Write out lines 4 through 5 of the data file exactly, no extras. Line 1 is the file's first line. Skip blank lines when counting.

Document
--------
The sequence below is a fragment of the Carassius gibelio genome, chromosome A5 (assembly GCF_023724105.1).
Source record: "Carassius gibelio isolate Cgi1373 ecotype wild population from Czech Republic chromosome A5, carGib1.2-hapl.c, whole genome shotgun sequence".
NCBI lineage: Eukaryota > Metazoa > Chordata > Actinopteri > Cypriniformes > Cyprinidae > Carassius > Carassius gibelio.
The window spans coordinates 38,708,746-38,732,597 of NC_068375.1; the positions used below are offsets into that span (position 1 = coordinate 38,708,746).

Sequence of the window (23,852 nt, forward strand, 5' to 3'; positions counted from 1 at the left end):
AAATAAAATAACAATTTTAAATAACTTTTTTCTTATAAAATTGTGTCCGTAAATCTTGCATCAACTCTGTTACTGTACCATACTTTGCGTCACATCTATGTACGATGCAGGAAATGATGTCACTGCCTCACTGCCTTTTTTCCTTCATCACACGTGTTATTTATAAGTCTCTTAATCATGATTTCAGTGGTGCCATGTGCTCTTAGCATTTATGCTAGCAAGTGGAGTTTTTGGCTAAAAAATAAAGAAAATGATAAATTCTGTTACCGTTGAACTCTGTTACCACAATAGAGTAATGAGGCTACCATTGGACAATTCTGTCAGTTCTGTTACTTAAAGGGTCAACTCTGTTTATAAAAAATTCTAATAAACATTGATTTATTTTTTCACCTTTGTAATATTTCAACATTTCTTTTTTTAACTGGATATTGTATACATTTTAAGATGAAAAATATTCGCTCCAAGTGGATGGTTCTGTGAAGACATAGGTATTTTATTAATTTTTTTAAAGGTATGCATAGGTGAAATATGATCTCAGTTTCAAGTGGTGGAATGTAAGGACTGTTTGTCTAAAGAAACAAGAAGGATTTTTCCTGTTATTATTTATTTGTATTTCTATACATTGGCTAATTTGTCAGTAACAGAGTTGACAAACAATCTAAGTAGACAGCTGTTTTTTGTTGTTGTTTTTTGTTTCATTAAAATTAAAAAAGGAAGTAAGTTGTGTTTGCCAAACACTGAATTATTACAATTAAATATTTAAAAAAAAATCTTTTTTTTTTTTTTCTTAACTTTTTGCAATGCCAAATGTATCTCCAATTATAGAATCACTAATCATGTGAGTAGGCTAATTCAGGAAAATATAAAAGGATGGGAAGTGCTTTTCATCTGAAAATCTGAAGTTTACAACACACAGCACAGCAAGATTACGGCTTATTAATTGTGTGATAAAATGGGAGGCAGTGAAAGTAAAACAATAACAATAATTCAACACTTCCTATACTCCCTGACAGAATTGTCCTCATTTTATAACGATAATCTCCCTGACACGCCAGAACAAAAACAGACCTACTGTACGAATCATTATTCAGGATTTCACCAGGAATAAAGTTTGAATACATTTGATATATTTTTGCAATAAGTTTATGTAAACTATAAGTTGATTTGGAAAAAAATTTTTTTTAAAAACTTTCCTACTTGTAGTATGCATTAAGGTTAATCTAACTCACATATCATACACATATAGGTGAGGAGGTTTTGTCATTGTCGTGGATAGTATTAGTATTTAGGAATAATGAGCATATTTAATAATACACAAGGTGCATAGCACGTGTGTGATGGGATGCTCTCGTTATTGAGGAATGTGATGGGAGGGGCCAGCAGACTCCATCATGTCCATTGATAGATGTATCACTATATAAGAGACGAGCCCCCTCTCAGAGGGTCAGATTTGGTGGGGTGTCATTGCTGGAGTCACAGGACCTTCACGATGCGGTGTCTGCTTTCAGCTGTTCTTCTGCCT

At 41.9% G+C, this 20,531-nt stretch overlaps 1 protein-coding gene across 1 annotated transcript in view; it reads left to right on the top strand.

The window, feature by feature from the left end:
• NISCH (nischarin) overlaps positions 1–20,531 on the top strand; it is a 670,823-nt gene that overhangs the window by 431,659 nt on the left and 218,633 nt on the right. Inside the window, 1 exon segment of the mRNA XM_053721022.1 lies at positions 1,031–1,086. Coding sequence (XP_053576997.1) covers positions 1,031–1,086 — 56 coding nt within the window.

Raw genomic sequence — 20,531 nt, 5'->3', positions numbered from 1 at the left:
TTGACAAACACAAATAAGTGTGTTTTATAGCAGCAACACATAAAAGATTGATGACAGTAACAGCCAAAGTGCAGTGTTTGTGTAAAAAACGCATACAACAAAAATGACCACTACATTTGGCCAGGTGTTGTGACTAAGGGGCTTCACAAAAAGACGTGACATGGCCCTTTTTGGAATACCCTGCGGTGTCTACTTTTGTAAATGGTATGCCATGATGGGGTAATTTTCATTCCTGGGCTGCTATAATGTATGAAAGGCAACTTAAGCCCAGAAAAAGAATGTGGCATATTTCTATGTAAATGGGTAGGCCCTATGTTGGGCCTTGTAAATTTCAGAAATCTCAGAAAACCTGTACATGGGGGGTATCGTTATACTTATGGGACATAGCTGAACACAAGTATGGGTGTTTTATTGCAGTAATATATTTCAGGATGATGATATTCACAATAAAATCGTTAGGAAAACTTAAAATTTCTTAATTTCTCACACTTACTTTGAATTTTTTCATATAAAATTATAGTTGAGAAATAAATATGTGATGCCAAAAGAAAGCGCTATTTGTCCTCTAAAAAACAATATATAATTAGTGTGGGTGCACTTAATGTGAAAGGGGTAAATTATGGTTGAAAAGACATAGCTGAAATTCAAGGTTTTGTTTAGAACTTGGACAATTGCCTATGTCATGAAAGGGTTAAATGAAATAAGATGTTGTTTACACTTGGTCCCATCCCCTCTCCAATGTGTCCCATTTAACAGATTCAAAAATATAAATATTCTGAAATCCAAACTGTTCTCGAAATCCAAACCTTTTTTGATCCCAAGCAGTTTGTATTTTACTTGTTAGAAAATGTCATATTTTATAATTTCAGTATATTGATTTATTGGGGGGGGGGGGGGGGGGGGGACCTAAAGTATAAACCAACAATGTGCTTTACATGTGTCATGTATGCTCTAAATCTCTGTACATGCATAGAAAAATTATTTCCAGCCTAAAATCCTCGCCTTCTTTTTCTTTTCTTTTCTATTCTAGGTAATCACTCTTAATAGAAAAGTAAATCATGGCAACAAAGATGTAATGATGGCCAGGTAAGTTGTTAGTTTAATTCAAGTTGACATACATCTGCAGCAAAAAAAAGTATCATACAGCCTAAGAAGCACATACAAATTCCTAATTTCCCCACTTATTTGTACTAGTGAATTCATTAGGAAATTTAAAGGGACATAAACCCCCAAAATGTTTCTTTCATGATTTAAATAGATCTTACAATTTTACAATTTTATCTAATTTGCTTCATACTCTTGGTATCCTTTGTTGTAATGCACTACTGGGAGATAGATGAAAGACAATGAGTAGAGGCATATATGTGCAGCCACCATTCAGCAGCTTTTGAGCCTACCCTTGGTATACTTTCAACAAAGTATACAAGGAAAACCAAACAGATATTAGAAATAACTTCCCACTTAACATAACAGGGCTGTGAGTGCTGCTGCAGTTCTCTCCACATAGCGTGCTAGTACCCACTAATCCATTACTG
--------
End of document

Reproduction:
The window spans coordinates 38,708,746-38,732,597 of NC_068375.1; the positions used below are offsets into that span (position 1 = coordinate 38,708,746).

Sequence of the window (23,852 nt, forward strand, 5' to 3'; positions counted from 1 at the left end):